• Affton School District, Saint Louis, MO
• Colonial Public Schools, New Castle, DE
• Oxnard Union High School District, Oxnard, CA
• Department of Defense Education Activity
• Grossmont Union High School District, La Mesa, CA
• Kettle Moraine School District, Wales, WI
• Lawrence Public Schools, Lawrence, KS
• Mentor School District, Mentor, OH
• Mountain Empire Unified School District, Pine Valley, CA
• Vista Unified School District, Vista, CA
A group of #GoOpen Ambassador Districts have committed to help other school districts move to open educational materials. These #GoOpen Ambassador Districts currently use open educational materials and will help other districts understand how to effectively discover and curate these resources.
The ambassador districts are:
• Bethel School District, Spanaway, WA
• Bristol Tennessee Schools, Bristol, TN
• Chesterfield County Public Schools, Chesterfield, VA
• Columbus Municipal School District, Columbus, MS
• Upper Perkiomen School District, Pennsburg, PA
• Williamsfield Community School District, Williamsfield, IL
Amazon will provide infrastructure and developer support for the Department of Education’s Learning Registry, which runs on AWS Cloud, for two years, ensuring that it remain robust and freely available for all 15,000 school districts in the country. In addition, Amazon is collaborating with education partners to leverage their technology and expertise in content discovery and distribution to support open education resources initiatives and the Learning Registry.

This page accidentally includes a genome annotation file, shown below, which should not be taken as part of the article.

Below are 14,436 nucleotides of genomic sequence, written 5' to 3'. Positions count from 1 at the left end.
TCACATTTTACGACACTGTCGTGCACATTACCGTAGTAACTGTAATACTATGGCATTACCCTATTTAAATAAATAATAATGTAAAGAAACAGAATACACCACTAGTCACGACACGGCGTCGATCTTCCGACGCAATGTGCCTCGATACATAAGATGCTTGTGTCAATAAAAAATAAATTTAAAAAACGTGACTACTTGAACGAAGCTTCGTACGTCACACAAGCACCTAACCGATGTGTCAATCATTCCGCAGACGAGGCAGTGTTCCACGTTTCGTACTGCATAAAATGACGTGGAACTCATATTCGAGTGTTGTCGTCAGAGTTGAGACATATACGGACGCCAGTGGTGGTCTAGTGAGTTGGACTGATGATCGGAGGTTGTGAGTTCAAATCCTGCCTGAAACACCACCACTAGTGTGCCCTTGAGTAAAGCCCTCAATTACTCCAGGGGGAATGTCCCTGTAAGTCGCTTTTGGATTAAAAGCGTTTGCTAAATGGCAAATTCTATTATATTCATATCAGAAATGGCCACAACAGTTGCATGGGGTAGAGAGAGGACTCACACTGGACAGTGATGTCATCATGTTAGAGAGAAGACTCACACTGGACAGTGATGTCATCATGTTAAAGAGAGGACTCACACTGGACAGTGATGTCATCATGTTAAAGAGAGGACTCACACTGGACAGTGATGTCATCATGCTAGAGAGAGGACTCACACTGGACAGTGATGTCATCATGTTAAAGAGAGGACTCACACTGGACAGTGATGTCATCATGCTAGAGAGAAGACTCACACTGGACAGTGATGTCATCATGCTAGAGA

Edmodo, a K-12 education network for teacher and student collaboration, announced an upgrade to its resource sharing platform, Edmodo Spotlight, to enable searching, curating, and sharing open educational resources from the Education Department’s Learning Registry. Edmodo will also provide professional learning resources for districts to curate, organize and share open educational resources in Edmodo Spotlight.
Microsoft is committed to index content from the Learning Registry by creating a new app so educators can search and access open educational resources through LTI compliant learning management and publisher systems.
Creative Commons will lead workshops across the country with thousands of district leaders to help them scale the use of open educational resources with the goal to replace old, expensive textbooks in their districts with new, up-to-date, openly licensed educational resources. Creative Commons will provide the hands-on help that districts need to propel them to a new model of empowering their teachers to create, share, customize, and improve openly licensed educational resources.
ASCD will provide ongoing professional development resources and webinars for Future Ready school districts committing to help train educators on the use of open educational resources. ASCD will work with district leaders to support districts pledging to replace one textbook with openly licensed educational resources by next fall.
The Illinois Shared Learning Environment released a redesigned version of its IOER platform that makes it easier for teachers and school leaders to find high-quality open educational resources by learning standards. Additionally, IOER developer code is available as open source for other states interested in implementing a similar functionality.
For more details on #GoOpen commitments made by school districts and technology companies, go to http://tech.ed.gov/open.
Material from a press release was used in this report.